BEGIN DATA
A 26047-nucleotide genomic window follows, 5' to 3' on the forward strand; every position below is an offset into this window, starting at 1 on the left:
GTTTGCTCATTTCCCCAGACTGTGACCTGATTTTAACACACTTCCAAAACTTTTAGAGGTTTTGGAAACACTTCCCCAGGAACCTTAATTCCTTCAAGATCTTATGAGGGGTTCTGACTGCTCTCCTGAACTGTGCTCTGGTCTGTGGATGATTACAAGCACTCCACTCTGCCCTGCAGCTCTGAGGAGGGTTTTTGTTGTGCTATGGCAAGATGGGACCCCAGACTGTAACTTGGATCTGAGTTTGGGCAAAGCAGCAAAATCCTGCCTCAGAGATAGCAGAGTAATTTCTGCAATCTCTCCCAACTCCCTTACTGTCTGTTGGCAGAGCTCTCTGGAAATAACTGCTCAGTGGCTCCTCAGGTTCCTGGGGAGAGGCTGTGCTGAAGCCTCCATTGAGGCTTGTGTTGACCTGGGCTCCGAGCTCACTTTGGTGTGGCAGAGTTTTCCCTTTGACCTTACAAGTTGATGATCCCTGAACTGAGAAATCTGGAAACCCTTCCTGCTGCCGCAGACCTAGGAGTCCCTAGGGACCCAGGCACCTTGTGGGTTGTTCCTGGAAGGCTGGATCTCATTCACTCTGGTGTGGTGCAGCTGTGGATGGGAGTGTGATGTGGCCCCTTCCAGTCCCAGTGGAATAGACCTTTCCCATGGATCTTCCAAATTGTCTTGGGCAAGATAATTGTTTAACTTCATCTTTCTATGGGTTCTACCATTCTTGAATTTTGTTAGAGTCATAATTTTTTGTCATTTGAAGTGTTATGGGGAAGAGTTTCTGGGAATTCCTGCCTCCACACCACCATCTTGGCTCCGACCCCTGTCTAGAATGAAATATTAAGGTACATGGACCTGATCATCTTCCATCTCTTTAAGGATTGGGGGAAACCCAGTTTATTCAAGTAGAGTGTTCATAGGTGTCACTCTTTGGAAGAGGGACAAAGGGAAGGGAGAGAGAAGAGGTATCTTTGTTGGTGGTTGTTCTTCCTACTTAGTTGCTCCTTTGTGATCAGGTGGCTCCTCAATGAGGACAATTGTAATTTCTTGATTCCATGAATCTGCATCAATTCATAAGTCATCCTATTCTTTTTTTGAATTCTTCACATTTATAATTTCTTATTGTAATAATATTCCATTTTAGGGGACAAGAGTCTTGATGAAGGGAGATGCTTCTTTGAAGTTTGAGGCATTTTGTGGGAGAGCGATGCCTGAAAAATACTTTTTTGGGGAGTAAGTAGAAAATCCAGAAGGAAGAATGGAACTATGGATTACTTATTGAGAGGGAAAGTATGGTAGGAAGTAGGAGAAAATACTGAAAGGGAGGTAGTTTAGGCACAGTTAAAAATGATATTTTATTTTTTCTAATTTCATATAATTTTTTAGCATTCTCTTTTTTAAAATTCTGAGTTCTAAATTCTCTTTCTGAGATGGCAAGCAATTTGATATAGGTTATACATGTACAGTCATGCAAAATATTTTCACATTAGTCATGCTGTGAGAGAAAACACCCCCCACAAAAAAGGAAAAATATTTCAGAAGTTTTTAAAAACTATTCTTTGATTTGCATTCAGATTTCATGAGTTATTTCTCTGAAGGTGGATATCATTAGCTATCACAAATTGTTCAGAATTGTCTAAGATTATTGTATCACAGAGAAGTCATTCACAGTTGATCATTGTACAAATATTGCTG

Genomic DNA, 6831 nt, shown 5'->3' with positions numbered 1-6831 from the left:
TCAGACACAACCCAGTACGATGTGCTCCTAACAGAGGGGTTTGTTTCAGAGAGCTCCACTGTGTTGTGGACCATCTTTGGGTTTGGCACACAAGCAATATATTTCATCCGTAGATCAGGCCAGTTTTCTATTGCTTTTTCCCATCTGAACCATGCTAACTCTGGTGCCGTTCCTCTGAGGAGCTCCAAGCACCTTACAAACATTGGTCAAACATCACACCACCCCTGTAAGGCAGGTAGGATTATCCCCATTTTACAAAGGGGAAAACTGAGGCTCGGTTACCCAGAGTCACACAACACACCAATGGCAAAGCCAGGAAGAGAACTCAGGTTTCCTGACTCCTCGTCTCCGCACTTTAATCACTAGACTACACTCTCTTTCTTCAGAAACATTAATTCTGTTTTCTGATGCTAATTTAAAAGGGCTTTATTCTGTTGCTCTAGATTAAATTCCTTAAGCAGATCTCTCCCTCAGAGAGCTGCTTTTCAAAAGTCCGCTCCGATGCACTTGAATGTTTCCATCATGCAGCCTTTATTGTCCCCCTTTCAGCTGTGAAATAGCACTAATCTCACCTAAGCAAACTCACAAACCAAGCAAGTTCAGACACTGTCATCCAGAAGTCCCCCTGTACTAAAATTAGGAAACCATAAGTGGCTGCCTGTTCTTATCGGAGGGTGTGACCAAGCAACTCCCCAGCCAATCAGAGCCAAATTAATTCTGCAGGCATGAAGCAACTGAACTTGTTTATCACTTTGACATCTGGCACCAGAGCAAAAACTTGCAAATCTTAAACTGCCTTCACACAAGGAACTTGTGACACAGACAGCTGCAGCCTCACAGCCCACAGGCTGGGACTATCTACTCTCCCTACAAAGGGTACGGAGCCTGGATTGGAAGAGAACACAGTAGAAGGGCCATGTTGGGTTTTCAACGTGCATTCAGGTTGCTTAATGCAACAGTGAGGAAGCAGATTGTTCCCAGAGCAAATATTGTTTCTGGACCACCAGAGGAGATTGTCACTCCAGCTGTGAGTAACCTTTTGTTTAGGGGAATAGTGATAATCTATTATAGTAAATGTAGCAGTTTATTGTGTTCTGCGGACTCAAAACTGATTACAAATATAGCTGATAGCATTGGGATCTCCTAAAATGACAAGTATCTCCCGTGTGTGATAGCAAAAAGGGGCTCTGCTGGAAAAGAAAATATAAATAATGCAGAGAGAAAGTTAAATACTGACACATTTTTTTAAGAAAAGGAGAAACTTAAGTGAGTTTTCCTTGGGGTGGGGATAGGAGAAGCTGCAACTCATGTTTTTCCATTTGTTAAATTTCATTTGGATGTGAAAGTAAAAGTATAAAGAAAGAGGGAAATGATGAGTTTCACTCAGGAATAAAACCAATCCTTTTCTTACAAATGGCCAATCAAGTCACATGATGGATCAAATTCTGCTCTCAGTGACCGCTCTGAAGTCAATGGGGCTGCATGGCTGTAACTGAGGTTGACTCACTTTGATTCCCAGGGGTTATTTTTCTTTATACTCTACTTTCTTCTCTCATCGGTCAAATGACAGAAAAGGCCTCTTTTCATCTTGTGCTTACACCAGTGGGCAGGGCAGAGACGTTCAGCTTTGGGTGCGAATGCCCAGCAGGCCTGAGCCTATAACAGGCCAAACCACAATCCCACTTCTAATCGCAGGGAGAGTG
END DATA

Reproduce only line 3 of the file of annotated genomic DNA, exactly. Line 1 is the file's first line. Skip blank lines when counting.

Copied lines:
Genomic DNA, 6831 nt, shown 5'->3' with positions numbered 1-6831 from the left: